Tac-Masters: Game Week 13

Written by Tamhas Woods

A remarkable run of weekend results anointed Leicester City as the new Premier League leaders, one point clear of their next opponents Manchester United. Though very much the ‘complete’ performance, Leicester’s resounding win at Newcastle came as little surprise, so Claudio Ranieri adds nothing to his tally on this occasion.

Roberto Martinez also scores ‘nul-points’, even though Everton won by the highest margin of all EPL teams for the second time in three weeks. Victories over relegation-bound Aston Villa are presently a formality for any team, so the points instead go to three managers that defied expectations and delivered a hat-trick of astonishing results.


Is it Jürgen… or Jekyll? There can be no doubt that a home defeat to Crystal Palace left the reds smarting badly, but few could have expected the reaction that Liverpool produced at the Etihad Stadium on Saturday evening.

Much can be owed to the unprecedented collapse of Manchester City’s defence, but credit must be given where it is due. City’s goal (on 44 minutes) breathed new life into the match, and a change in tactics from Klopp was required to kill the game and prevent a City comeback.

The inevitable double substitution, which saw the introduction of Fernandinho and Fabian Delph, added some resolute steel to a City midfield that had been bereft of shape and discipline. Despite City’s newfound dominance, Liverpool weathered the storm with tactics that honoured Klopp’s reputation as an unpredictable, but ingenious maverick.

Christian Benteke and Jordan Ibe are two players that would never typically be deployed if the emphasis is on ‘backs-to-the-wall’ defending, but the change proved to be a masterstroke, confusing City and disrupting their game plan once more. Just four minutes after his introduction, Benteke provided an assist for Martin Skrtel to make it 4-1 and end any possibility of a City comeback.

Tip: A sudden change in formation can be a huge gamble, but look out for these as the games elapse, as such changes often destroy the plans of opposition teams.


There is much work to be done on Wearside if Sam Allardyce is to emulate the success of his Bolton days. Just over a decade ago, Allardyce transformed a group of perennial strugglers into one of the hardest teams to break down.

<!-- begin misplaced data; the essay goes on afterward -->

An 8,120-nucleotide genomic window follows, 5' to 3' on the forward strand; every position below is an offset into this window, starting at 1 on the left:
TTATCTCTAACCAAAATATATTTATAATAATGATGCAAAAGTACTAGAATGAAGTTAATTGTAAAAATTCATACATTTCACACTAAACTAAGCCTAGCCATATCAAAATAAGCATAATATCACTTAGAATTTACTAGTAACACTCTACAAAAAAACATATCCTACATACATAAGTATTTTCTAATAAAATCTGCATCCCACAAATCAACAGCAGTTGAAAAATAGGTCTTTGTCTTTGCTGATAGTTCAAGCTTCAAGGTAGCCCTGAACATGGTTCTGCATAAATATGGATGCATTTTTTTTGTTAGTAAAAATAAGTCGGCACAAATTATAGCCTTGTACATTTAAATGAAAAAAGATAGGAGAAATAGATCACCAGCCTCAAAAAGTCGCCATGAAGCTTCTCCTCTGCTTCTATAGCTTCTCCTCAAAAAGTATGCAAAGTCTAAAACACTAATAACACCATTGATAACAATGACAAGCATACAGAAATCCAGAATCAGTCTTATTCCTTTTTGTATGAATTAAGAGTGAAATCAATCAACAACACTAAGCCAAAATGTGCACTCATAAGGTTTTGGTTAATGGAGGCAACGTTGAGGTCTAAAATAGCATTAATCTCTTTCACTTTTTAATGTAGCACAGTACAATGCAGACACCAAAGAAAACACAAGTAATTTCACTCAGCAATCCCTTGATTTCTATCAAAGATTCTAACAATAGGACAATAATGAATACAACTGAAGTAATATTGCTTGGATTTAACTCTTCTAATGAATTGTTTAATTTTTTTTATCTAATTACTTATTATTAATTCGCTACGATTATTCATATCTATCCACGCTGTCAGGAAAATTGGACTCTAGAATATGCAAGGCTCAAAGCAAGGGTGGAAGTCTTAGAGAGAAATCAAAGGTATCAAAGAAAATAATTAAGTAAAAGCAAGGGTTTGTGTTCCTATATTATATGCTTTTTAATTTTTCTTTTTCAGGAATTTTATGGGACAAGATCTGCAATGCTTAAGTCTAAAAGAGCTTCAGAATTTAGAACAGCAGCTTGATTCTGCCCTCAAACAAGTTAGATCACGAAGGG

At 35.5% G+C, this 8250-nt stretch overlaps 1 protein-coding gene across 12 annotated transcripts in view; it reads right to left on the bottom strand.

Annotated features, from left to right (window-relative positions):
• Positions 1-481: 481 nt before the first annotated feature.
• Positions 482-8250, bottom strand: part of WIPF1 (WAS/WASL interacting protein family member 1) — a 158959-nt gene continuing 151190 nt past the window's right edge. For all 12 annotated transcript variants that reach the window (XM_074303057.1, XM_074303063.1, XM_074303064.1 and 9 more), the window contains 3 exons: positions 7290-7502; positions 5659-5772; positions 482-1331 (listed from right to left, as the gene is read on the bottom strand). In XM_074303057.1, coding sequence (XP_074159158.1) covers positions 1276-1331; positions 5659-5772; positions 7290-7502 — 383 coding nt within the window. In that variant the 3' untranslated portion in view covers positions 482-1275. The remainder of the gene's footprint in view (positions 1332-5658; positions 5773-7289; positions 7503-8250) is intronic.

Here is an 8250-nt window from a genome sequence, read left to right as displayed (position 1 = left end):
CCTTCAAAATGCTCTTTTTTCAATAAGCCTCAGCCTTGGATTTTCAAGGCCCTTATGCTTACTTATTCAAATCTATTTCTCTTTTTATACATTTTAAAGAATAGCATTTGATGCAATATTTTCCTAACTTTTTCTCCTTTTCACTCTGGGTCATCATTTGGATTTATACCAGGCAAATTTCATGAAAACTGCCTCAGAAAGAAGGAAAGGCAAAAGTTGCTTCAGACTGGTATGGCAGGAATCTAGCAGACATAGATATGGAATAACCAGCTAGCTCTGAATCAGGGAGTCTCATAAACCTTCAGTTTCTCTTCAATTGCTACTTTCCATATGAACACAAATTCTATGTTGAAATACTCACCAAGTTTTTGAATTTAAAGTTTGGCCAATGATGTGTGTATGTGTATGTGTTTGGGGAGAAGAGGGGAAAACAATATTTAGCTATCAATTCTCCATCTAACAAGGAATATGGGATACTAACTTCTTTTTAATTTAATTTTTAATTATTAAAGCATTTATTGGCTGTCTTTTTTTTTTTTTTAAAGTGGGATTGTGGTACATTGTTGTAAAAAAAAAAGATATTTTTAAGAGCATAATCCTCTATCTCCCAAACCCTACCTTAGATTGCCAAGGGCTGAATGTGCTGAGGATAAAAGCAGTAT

Although Sunderland’s troubles are far from over, the defence honoured that key characteristic of an Allardyce team throughout a testing 90 minutes in South London. Sunderland resisted Palace’s 67% possession and seven shots on target with admirable stoicism, but it was a double substitution on the hour mark that turned one admirable point into three miraculous ones.

The exit of Stephen Fletcher left Jermain Defoe as the lone striker in a 4-5-1 formation, forcing Palace to commit further up the field after much exertion from the now-tiring Eagles produced nothing. The inevitable defensive lapse enabled Defoe to pounce in typically opportunistic fashion and seal the points.

Allardyce is back.

Tip: Some strikers simply flourish on their own, so be sure to use historical stats to see how results correlate to the formations played.


The damage had been done as early as the tenth minute, with Bojan Krkic netting the only goal in what was arguably the weekend’s quietest game. Southampton manager Ronald Koeman’s decision to leave Sadio Mane on the bench was a bemusing one, with the Senegalese winger only appearing in the 64th minute.

It was at this time that Southampton looked most likely to equalise, but Mark Hughes played his trump card, deploying Geoff Cameron in place of Krkic on 71 minutes. With the extra degree of defensive security, Stoke were immune to Southampton’s subsequent attempts on goal.

Since losing 2-0 at home to Watford, Stoke have now kept three consecutive clean sheets – a record of which even the great Tony Pulis would be proud!

Tip: Although it is admirable that Ronald Koeman’s squad does not pick itself, the absence of key players in Southampton’s starting XI can have devastating consequences for the Saints. Pay attention to Koeman’s starting XI and assess the midfield – if it is under-strength, for any reason, then the inclusion of some opposition players should be seriously considered.

About the author

Tamhas Woods